As the battle over the 201 petition wages on, the solar industry’s position is clear: No tariffs on foreign panels. But SolarWorld has found an ally in its mission. The company released the following press release:
SolarWorld Americas is grateful for the decision of the Steel Manufacturers Association (SMA) to support the U.S. solar cell and panel manufacturing industry’s Section 201 trade case to restore fair competition in the U.S. market. SolarWorld Americas and Suniva are co-petitioners in the case.
Today, SMA sent a letter to the U.S. International Trade Commission (ITC), urging the ITC to vote on Sept. 22 that global overcapacity has produced a surge of imports into the United States that has seriously injured the domestic solar manufacturing industry. The steel association represents 30 North American producers, collectively accounting for about 75% of all steel production in North America. In all, SMA members employ 60,000-plus workers in the United States, Canada and Mexico.
SMA has direct experience with 201 cases and was a key player behind the last Section 201 case on behalf of the U.S. steel industry. The organization, the letter says, “was instrumental in petitioning the U.S. government for Section 201 relief in 2001 to save the U.S. steel industry, and knows firsthand the devastating effects that global overcapacity can have on domestic manufacturers.”
While the U.S. solar manufacturing industry secured import duties, primarily against China, in two previous trade cases, that relief was not enough. “Although these trade cases provided the industry with some relief, they were no match for the massive support that foreign producers, particularly those in China, receive from their governments,” the letter says.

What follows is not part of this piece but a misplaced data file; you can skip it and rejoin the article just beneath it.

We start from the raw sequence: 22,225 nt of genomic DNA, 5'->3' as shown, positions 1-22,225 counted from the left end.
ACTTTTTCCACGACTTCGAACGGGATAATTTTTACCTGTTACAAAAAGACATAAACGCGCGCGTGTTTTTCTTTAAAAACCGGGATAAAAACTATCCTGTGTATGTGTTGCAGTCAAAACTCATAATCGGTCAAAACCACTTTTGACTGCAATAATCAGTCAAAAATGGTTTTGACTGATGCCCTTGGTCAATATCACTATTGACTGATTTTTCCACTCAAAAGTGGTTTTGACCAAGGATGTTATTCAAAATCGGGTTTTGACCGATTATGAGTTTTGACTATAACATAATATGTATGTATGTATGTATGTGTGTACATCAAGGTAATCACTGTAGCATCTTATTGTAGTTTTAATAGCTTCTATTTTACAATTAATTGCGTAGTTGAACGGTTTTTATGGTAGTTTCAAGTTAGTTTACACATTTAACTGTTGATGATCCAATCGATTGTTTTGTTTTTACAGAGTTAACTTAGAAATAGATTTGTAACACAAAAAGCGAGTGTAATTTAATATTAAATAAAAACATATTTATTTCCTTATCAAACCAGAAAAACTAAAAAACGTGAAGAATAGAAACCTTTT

“Relief from these imports is imperative,” the letter says. “For the steel industry, the temporary Section 201 relief provided critical stability at a time of crisis. The U.S. solar industry desperately needs similar breathing room. As the backbone of the solar industry in America, domestic cell and module production must not be lost to foreign imports. These core competencies must be allowed to grow and thrive.”
Nearly 30 U.S. producers have shut down their manufacturing operations since 2012. Between 2012 and 2016, imports into the United States from all countries increased nearly five-fold. This surge was led by China, whose imports rose by more than 700%, according to U.S. International Trade Commission figures.
“We are grateful that the Steel Manufacturers Association has tapped its experience in fending off the effects of unfair trade to provide us support in our own struggle,” said Juergen Stein, president of SolarWorld Americas. “The solar-panel manufacturing industry, like steel, is an industry worth fighting for in light of its importance to our economic future.”
Abigail Ross Hopper, president and CEO, Solar Energy Industries Association responded in a statement:
The decision by the Steel Manufacturers Association to side with petitioners in this trade case is unfortunate. As evidenced in our Profiles in American Solar Manufacturing, hundreds of millions of pounds of American made steel are used in racking and mounting systems that are literally the foundation of the solar industry. Much of that business will be lost completely to American steelmakers, if the petitioners get the relief they have said they want. This is a case of biting off their nose to spite their face. The petitioners are doing everything they can to deflect attention from the fact that they made bad business decisions, during the biggest boom in American solar energy history. They are now being largely controlled by their creditors who are looking for a bailout from their investments in poorly run companies. Plain and simple, these companies are not worthy of an injury finding.